First I’ll cover how much your employees, on average, will need to save to create their paycheck for life for retirement.
Next, I’ll move on to something called the “Rule of 72,” which is a shortcut for figuring out how fast your money grows and how fast inflation can reduce the purchasing power of that paycheck for life.
On average, I like to tell employees that they need to save at least 10% of their pay, year in and year out, to effectively accumulate enough money to create a paycheck for life. More importantly, your employees need to calculate how much of their current income they need to replace when they get to retirement in order to successfully replace their income and have that paycheck for life. This is a calculation we’ve found that most employees don’t bother with, which is unfortunate because it’s the most important number.
How is this calculation done? In my industry, we have a technical word for it called the “income replacement ratio,” or the “income replacement formula.” It works like this:
On average, when you reach retirement age, you’re probably not going to need 100% of your income; you’ll probably only need 70%, 80% or 90% of it. Why? Let’s imagine that you’re 40 years old, your annual income is $50,000, and you decide you want to retire at age 66 and start collecting that paycheck for life. We’ll also assume that you’re going to get social security, which will make up for a portion of that income replacement. If you’re only going to need 80% of your income, that would equate to $40,000. That’s $40,000 in today’s dollars, but complicating matters is this little problem called inflation.
The economic definition of inflation, in layman’s terms, is too much money chasing too few goods. Inflation basically erodes your purchasing power over the years, so you need your income or your savings to grow in order to keep up with the cost of living.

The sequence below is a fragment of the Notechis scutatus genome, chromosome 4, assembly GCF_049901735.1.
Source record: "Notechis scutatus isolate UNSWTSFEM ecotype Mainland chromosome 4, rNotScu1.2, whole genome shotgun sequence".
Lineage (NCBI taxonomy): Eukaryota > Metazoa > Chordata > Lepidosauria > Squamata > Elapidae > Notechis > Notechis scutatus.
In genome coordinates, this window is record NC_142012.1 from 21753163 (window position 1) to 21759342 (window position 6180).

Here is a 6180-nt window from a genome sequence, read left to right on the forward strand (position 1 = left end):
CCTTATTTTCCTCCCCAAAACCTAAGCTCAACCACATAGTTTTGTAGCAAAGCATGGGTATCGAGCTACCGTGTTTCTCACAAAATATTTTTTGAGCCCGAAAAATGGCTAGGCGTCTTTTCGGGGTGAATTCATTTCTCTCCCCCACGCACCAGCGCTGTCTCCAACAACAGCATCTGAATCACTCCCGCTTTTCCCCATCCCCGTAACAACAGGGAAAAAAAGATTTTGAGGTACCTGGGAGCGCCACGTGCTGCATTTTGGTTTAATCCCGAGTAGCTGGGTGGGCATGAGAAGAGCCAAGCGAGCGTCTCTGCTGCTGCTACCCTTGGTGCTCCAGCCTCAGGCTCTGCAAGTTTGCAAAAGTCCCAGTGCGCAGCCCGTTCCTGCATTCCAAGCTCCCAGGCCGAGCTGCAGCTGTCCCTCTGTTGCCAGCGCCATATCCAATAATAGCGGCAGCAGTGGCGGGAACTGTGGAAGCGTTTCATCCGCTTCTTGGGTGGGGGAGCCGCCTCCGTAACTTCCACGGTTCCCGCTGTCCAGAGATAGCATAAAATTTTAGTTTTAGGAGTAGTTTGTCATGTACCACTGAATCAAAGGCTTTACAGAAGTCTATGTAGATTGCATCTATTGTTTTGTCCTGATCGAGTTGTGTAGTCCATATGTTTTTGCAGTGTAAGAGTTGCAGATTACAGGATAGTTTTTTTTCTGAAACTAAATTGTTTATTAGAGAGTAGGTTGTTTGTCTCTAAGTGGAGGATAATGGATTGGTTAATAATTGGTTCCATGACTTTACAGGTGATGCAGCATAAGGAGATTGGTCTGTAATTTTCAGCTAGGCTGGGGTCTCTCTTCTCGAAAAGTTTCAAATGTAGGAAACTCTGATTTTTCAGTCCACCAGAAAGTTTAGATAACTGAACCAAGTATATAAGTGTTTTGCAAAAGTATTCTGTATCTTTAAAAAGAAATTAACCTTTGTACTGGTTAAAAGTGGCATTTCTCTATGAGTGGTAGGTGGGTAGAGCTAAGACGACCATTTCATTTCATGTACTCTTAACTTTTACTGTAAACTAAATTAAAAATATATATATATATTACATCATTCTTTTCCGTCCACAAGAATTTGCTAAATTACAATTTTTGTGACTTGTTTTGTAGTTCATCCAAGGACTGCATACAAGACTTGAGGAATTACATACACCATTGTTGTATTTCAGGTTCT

This is where the Rule of 72 comes into play. The Rule of 72 is a shortcut to figuring out how fast your money is going to be eroded by inflation. The rule of 72 helps you figure out how long you have until your income erodes to half of what you are currently making. So, since the inflation rates is 3%, you’ll take 72 and divide it by three. If the inflation rate was 4% and 5%, you would divide 72 by four or five. 72 divided by three is 24, therefore it would take 24 years for a $50,000 income to erode to $25,000.
Let’s turn this calculation around under the same assumption of working until age 66 with an annual income of $50,000. Replacing 80% of that $50,000 would equate to $40,000. However, in 24 years, that $40,000 is only going to be worth $20,000. That means you would actually need $80,000 just to keep pace with inflation when you get into your mid-60s.
If you’re thinking that this sounds too complicated or you’re wondering how your employees are going to calculate this, I have good news. Most 401(k) record keepers have calculators that will help your employees calculate their income replacement ratio and the effects of inflation. As a matter of fact, there are even some record keepers who, instead of giving out a statement of a lump-sum amount of how much money your participant has accumulated in their plan, they’ll actually convert that amount to a monthly income at the participant’s retirement age.
For example, if somebody needs $2,000 a month to live on and they have only $1,350 projected, the calculator will notify them that they’re short $650 and inform them how much additional money they would need to save at a reasonable rate of return at 3% inflation in order to create that paycheck for life.
If you’d like a list of the record keepers that actually do those calculations or convert the lump sum amount that they’ve saved into a monthly amount, email me at email@example.com.
What we’re covering here is mission critical. If your employees don’t know how much income they need to replace, what inflation will do to their paycheck over time, and what they need to save, they’re going to end up without enough money in their retirement account to create that paycheck for life.
One way we can help your employees understand exactly how much they need to save is something called a “gap statement.” The gap statement simply performs this calculation for them. As a matter of fact, with all our clients, we create a gap statement for all their employees. If you’d like a sample copy of our gap statement, feel free to email me again at the aforementioned address.
If you have any other questions about this topic and you would like to connect with me, don’t hesitate, send me an email. I look forward to helping you.